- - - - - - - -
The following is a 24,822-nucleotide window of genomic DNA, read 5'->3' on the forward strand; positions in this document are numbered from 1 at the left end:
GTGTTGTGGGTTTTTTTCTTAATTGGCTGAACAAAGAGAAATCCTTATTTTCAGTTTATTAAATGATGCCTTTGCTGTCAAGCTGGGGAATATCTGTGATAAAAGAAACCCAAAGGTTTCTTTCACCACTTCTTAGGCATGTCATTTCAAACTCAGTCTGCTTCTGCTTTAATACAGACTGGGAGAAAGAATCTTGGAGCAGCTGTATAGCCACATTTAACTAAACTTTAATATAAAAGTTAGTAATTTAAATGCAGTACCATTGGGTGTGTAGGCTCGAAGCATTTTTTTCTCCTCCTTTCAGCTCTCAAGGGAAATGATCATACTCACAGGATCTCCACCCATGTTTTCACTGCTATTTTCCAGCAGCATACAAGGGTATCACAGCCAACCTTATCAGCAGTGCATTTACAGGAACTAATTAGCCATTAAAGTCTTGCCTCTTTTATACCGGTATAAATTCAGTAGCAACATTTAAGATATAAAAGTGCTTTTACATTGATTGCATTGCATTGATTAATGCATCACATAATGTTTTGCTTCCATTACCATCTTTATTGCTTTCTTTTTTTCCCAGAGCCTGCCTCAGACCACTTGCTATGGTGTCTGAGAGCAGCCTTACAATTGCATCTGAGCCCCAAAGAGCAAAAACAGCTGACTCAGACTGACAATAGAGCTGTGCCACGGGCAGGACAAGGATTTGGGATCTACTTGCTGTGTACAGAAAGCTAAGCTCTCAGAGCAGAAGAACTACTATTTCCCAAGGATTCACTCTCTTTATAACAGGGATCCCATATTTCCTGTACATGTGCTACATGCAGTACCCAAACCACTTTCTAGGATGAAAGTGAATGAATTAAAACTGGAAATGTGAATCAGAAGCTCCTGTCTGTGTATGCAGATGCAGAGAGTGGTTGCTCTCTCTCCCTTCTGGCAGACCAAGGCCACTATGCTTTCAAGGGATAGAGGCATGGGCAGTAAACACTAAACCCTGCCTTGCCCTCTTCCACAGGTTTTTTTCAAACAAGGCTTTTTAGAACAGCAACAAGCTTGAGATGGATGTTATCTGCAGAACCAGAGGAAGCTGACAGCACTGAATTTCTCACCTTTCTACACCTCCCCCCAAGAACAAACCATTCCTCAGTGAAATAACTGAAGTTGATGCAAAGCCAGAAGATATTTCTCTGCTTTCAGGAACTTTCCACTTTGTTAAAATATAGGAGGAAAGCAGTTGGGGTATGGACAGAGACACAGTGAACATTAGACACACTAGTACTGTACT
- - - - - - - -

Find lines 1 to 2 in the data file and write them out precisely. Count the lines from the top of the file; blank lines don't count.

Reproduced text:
The following is a 24,822-nucleotide window of genomic DNA, read 5'->3' on the forward strand; positions in this document are numbered from 1 at the left end:
GTGTTGTGGGTTTTTTTCTTAATTGGCTGAACAAAGAGAAATCCTTATTTTCAGTTTATTAAATGATGCCTTTGCTGTCAAGCTGGGGAATATCTGTGATAAAAGAAACCCAAAGGTTTCTTTCACCACTTCTTAGGCATGTCATTTCAAACTCAGTCTGCTTCTGCTTTAATACAGACTGGGAGAAAGAATCTTGGAGCAGCTGTATAGCCACATTTAACTAAACTTTAATATAAAAGTTAGTAATTTAAATGCAGTACCATTGGGTGTGTAGGCTCGAAGCATTTTTTTCTCCTCCTTTCAGCTCTCAAGGGAAATGATCATACTCACAGGATCTCCACCCATGTTTTCACTGCTATTTTCCAGCAGCATACAAGGGTATCACAGCCAACCTTATCAGCAGTGCATTTACAGGAACTAATTAGCCATTAAAGTCTTGCCTCTTTTATACCGGTATAAATTCAGTAGCAACATTTAAGATATAAAAGTGCTTTTACATTGATTGCATTGCATTGATTAATGCATCACATAATGTTTTGCTTCCATTACCATCTTTATTGCTTTCTTTTTTTCCCAGAGCCTGCCTCAGACCACTTGCTATGGTGTCTGAGAGCAGCCTTACAATTGCATCTGAGCCCCAAAGAGCAAAAACAGCTGACTCAGACTGACAATAGAGCTGTGCCACGGGCAGGACAAGGATTTGGGATCTACTTGCTGTGTACAGAAAGCTAAGCTCTCAGAGCAGAAGAACTACTATTTCCCAAGGATTCACTCTCTTTATAACAGGGATCCCATATTTCCTGTACATGTGCTACATGCAGTACCCAAACCACTTTCTAGGATGAAAGTGAATGAATTAAAACTGGAAATGTGAATCAGAAGCTCCTGTCTGTGTATGCAGATGCAGAGAGTGGTTGCTCTCTCTCCCTTCTGGCAGACCAAGGCCACTATGCTTTCAAGGGATAGAGGCATGGGCAGTAAACACTAAACCCTGCCTTGCCCTCTTCCACAGGTTTTTTTCAAACAAGGCTTTTTAGAACAGCAACAAGCTTGAGATGGATGTTATCTGCAGAACCAGAGGAAGCTGACAGCACTGAATTTCTCACCTTTCTACACCTCCCCCCAAGAACAAACCATTCCTCAGTGAAATAACTGAAGTTGATGCAAAGCCAGAAGATATTTCTCTGCTTTCAGGAACTTTCCACTTTGTTAAAATATAGGAGGAAAGCAGTTGGGGTATGGACAGAGACACAGTGAACATTAGACACACTAGTACTGTACT